The Adventist Church, by way of Ellen G. White in The Great Controversy, have latched onto the idea that the proto-Protestant Waldensians were staunch seventh-day sabbatarians but were then eradicated by the Papacy—another falsehood. They are still active in Italy and Argentina-Uruguay.
The Adventist Church tries to assert this because they think it helps bolster their teaching and show it’s historicity. They claim the Waldensians were guardians of the “sabbath truth” amidst Papal persecution.
The Waldensian Churches are Reformed and align themselves with the Presbyterian Churches. In Latin, they were called Mater Reformationis—which means Mother of the Reformation. This is because they were around before the Middle Ages, but were not a formal church. In 1559, they adopted the Huguenot Confession of faith called De la Rochelle. In 1655 they formulated their own confession which was quickly drafted in Italian immediately after their massacre called Piedmonts Easters. This was a shortened version in Italian of the 1559 Huguenot Confession of faith—which confirms that the theology of the Waldenses aligns with Presbyterian Calvinism. This is still the basis of the Waldensian faith today and ministers in their church’s have to agree to uphold it. They don’t observe the seventh-day sabbath today just like they didn’t previously.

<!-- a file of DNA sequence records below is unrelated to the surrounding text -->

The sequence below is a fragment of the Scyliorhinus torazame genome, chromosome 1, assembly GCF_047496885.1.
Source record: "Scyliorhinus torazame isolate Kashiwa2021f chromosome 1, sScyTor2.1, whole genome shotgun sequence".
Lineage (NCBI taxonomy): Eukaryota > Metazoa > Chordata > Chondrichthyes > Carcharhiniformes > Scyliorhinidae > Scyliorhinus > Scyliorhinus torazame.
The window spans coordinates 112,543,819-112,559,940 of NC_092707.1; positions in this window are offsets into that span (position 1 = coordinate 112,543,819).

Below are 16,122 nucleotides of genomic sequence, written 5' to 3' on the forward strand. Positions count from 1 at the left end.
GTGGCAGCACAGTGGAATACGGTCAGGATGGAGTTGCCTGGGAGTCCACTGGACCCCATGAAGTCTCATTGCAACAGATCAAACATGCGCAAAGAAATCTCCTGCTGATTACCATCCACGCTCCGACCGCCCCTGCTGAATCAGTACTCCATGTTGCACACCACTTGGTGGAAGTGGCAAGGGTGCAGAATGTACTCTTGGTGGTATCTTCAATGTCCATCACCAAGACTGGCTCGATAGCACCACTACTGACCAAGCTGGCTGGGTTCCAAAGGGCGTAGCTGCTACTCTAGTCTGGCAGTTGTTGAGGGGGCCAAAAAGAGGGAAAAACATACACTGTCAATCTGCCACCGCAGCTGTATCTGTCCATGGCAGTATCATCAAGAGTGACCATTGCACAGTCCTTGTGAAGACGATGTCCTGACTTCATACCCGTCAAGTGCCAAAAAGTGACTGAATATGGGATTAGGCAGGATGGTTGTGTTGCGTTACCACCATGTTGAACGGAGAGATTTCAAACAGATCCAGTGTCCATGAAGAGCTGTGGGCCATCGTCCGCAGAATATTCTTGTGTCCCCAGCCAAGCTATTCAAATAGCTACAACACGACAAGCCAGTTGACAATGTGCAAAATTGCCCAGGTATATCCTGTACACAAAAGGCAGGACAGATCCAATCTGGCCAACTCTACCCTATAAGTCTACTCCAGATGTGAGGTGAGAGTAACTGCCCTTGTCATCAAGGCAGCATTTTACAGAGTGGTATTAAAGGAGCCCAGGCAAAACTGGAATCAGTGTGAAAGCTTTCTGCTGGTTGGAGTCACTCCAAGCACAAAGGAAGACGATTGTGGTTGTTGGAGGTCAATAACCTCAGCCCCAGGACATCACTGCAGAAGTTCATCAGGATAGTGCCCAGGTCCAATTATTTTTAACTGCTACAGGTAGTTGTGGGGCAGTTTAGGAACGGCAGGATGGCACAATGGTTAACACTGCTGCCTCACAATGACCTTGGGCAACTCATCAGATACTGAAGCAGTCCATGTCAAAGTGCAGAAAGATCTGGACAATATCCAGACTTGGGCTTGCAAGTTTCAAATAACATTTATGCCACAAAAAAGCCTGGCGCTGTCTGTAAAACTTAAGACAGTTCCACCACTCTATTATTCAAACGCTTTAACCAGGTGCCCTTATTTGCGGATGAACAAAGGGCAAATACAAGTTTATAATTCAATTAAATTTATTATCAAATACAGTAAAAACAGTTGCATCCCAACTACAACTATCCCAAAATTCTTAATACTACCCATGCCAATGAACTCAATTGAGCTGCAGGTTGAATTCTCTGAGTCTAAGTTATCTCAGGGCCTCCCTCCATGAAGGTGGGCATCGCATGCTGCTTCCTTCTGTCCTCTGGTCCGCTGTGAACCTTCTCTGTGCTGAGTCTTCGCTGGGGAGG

They are not (and were not) seventh-day sabbatarians like the SDA Church claims. They affirm the first day to be the Christian sabbath and their usage of the word “sabbath” is in reference to this. It’s quite ironic that the Adventist Church is staunchly anti-Calvinist and yet they appeal to a Calvinist sect to try and bolster their central, foundational claim. And why is it only this doctrine? Afterall, the Waldensians look nothing like Adventist theology. Their confession of faith can be read here.
The Ellen White Estate has even recognized the issues with this claim by quietly updating the appendix of the Great Controversy.